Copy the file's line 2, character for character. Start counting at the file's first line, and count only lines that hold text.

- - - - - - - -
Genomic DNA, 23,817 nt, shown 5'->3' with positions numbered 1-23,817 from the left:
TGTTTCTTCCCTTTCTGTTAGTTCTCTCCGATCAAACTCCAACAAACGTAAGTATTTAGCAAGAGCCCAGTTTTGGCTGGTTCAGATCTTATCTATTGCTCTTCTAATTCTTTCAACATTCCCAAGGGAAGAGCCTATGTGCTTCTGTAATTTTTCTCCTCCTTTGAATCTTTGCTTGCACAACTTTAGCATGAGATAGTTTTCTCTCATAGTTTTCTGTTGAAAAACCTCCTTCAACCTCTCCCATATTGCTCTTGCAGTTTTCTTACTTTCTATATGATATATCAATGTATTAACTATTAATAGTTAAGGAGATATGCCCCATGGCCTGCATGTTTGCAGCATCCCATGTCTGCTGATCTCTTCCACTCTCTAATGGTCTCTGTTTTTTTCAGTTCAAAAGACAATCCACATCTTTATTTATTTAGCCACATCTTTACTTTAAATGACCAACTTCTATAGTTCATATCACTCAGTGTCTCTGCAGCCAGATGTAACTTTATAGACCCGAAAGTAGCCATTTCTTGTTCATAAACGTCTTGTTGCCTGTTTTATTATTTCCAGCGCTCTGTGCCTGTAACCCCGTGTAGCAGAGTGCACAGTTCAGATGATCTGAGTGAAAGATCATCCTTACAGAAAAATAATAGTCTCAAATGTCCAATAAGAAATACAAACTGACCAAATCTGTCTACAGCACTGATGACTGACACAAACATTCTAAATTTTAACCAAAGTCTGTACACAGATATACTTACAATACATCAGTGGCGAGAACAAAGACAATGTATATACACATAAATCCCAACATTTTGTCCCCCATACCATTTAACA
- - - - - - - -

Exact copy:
TGTTTCTTCCCTTTCTGTTAGTTCTCTCCGATCAAACTCCAACAAACGTAAGTATTTAGCAAGAGCCCAGTTTTGGCTGGTTCAGATCTTATCTATTGCTCTTCTAATTCTTTCAACATTCCCAAGGGAAGAGCCTATGTGCTTCTGTAATTTTTCTCCTCCTTTGAATCTTTGCTTGCACAACTTTAGCATGAGATAGTTTTCTCTCATAGTTTTCTGTTGAAAAACCTCCTTCAACCTCTCCCATATTGCTCTTGCAGTTTTCTTACTTTCTATATGATATATCAATGTATTAACTATTAATAGTTAAGGAGATATGCCCCATGGCCTGCATGTTTGCAGCATCCCATGTCTGCTGATCTCTTCCACTCTCTAATGGTCTCTGTTTTTTTCAGTTCAAAAGACAATCCACATCTTTATTTATTTAGCCACATCTTTACTTTAAATGACCAACTTCTATAGTTCATATCACTCAGTGTCTCTGCAGCCAGATGTAACTTTATAGACCCGAAAGTAGCCATTTCTTGTTCATAAACGTCTTGTTGCCTGTTTTATTATTTCCAGCGCTCTGTGCCTGTAACCCCGTGTAGCAGAGTGCACAGTTCAGATGATCTGAGTGAAAGATCATCCTTACAGAAAAATAATAGTCTCAAATGTCCAATAAGAAATACAAACTGACCAAATCTGTCTACAGCACTGATGACTGACACAAACATTCTAAATTTTAACCAAAGTCTGTACACAGATATACTTACAATACATCAGTGGCGAGAACAAAGACAATGTATATACACATAAATCCCAACATTTTGTCCCCCATACCATTTAACA